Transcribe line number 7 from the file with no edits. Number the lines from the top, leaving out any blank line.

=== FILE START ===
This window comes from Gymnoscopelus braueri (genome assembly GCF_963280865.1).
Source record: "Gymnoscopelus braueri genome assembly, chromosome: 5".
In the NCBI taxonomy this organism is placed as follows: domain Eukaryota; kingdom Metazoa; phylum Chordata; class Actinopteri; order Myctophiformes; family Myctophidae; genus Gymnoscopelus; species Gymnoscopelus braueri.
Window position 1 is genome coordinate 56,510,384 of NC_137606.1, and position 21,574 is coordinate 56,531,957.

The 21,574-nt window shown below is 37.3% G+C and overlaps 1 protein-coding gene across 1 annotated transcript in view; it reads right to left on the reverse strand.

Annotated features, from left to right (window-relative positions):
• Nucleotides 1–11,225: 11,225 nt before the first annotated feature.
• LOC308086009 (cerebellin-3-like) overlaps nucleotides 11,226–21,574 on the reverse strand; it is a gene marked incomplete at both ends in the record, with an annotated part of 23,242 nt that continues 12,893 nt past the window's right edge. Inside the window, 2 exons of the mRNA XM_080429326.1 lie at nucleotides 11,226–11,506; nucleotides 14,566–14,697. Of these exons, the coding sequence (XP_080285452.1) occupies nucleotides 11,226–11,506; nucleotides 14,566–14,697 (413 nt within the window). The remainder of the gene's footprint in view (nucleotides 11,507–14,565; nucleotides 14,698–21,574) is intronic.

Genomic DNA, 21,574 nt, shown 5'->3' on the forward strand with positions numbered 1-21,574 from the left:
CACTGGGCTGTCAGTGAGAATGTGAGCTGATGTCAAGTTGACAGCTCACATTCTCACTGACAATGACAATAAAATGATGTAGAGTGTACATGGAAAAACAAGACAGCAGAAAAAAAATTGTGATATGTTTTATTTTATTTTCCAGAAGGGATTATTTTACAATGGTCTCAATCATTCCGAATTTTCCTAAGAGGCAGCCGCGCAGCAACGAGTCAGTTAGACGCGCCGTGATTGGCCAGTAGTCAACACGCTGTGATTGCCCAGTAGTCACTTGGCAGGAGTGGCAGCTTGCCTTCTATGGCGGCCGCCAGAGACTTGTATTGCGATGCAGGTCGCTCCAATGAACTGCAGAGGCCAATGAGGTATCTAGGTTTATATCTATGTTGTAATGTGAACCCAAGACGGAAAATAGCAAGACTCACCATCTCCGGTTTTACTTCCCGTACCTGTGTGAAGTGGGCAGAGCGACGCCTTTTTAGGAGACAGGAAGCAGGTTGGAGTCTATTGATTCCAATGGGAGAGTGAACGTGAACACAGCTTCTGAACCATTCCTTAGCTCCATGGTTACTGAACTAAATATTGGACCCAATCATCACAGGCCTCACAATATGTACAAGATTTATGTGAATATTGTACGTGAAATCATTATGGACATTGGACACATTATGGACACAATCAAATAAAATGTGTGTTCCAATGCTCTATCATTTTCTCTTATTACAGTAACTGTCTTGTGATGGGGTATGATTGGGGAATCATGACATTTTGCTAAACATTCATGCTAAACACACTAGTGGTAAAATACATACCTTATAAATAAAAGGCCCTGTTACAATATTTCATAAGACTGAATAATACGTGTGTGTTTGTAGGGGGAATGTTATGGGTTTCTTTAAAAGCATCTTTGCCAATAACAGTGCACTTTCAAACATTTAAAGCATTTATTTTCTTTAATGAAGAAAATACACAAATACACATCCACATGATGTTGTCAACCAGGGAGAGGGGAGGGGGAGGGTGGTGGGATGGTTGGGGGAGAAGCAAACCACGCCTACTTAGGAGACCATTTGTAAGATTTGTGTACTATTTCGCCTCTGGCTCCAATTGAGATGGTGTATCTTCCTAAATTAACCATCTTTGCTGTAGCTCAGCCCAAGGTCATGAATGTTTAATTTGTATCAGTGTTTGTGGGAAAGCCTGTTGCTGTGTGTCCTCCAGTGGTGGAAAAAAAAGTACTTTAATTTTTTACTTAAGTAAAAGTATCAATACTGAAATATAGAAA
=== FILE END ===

• Nucleotides 1–11,225: 11,225 nt before the first annotated feature.